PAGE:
Cal Poly Receives Grants to Help Improve Local STEM Education
Cal Poly received two grants totaling more than $3 million to help local school districts prepare for new science and mathematics standards. The grants, both from the state Department of Education, bring local teachers together to develop ways to bring Learn by Doing into their classrooms.
The first grant funds the Math and Science Teacher Leadership Collaborative, which consists of 60 third through fifth-grade teachers in San Luis Obispo County. The teachers collaborate on learning activities based on the Next Generation Science Standards, which will be used in schools beginning in 2016.
“It’s so important for the people who will be teaching the next generation of scientists to have the resources they need to become experts,” said Lola Berber-Jimenez, chair of the Liberal Studies Department.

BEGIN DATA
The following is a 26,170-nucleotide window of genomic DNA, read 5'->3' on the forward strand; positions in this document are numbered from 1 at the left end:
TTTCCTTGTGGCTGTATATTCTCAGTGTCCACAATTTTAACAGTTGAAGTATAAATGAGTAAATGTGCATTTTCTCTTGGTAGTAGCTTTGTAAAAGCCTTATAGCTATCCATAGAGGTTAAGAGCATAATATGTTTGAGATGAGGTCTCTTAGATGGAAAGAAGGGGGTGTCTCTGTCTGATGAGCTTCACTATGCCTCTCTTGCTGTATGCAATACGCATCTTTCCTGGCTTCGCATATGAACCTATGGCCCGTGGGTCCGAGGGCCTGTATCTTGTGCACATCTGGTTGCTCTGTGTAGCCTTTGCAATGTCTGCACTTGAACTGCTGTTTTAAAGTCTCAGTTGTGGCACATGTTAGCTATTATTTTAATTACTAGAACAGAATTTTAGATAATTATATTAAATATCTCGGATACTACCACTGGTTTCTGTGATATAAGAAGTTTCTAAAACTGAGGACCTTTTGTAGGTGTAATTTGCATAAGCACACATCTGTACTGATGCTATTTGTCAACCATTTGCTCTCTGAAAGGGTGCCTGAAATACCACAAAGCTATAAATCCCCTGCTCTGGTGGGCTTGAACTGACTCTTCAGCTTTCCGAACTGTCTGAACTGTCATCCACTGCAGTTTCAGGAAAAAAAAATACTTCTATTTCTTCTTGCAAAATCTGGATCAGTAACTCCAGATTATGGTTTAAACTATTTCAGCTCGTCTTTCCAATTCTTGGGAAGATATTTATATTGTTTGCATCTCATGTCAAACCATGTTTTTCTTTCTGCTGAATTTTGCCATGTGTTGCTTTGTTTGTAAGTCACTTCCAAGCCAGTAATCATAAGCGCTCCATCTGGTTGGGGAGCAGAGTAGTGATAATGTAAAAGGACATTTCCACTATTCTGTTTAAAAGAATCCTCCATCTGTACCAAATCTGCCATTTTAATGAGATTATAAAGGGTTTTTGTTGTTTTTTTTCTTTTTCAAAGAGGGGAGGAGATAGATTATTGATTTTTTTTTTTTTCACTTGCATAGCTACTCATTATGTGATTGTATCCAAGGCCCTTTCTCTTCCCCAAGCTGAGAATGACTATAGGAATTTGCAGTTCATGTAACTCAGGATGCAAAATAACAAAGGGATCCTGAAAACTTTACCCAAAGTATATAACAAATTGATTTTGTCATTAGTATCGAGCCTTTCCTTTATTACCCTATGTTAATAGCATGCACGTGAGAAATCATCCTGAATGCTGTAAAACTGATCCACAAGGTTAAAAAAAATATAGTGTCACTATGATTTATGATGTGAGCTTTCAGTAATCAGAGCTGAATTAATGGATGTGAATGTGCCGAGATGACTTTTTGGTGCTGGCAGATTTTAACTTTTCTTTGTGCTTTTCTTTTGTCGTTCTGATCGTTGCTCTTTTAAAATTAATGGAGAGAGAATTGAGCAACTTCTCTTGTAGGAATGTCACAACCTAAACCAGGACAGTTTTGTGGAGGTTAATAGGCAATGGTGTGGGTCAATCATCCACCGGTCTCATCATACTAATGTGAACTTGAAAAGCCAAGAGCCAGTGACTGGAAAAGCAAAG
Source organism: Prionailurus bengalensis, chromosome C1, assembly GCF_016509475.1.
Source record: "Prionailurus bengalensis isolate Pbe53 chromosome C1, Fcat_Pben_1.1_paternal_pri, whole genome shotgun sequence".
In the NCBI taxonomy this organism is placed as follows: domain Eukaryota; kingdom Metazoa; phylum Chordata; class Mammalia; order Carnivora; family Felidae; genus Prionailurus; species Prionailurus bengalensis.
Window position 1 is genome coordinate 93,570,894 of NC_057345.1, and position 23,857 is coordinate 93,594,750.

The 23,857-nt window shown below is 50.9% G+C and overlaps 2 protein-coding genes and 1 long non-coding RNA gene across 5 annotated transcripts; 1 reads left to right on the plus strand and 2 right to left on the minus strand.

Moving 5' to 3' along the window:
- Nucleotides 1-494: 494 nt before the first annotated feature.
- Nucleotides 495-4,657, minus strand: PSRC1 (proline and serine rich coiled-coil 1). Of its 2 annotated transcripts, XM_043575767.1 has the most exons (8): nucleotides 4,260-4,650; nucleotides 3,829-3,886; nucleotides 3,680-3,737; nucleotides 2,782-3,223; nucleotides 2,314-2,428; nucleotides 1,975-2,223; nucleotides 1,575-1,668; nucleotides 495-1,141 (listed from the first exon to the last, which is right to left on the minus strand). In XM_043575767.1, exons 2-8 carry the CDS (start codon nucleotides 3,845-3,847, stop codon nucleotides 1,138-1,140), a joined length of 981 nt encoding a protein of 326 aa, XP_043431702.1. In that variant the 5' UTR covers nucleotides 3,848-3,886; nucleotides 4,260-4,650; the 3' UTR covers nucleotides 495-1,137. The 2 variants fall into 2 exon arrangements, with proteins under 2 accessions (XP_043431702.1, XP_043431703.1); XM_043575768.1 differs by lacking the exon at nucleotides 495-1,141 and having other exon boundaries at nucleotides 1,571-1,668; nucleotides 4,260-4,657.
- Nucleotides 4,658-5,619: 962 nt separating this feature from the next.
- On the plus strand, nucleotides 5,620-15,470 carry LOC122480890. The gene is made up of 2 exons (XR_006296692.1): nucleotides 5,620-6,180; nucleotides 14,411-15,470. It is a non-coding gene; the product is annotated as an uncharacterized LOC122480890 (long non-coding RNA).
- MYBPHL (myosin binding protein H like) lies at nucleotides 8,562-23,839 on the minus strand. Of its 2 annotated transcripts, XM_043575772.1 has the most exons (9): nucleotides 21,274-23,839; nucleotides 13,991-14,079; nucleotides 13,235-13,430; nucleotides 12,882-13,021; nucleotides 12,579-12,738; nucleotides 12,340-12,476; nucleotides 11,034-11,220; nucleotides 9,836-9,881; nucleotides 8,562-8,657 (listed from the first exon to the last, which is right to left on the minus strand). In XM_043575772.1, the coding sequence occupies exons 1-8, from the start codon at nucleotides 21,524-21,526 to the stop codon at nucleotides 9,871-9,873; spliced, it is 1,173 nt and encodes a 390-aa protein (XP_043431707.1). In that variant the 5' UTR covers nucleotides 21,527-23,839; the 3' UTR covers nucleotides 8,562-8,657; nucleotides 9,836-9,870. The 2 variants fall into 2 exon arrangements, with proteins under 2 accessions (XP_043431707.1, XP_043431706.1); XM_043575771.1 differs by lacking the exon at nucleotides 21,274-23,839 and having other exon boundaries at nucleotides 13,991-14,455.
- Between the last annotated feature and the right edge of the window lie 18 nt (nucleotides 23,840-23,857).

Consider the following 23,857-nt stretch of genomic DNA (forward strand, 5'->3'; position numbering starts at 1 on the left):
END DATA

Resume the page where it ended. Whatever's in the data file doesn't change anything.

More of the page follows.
Central Coast STEM Institutes, funded by a second grant, follow a similar model. More than 70 teachers from the Santa Maria-Bonita School District will receive instruction in mathematics content and best teaching practices. They will then partner with Cal Poly faculty members to construct lessons that address the Common Core Standards and include activities.
"Applying mathematics in other contexts, such as simple engineering projects, helps students relate math to the real world," said Kate Riley, the mathematics professor who will lead the program.
"I'm gaining a huge amount of content knowledge that will help me better convey scientific concepts to my students," said Charlie Berry, a fourth grade teacher at Kermit King Elementary School in Paso Robles and member of the Teacher Leadership Collaborative. "The students in my class have been able to do a variety of hands-on STEM activities and put their ideas to work by developing new inventions."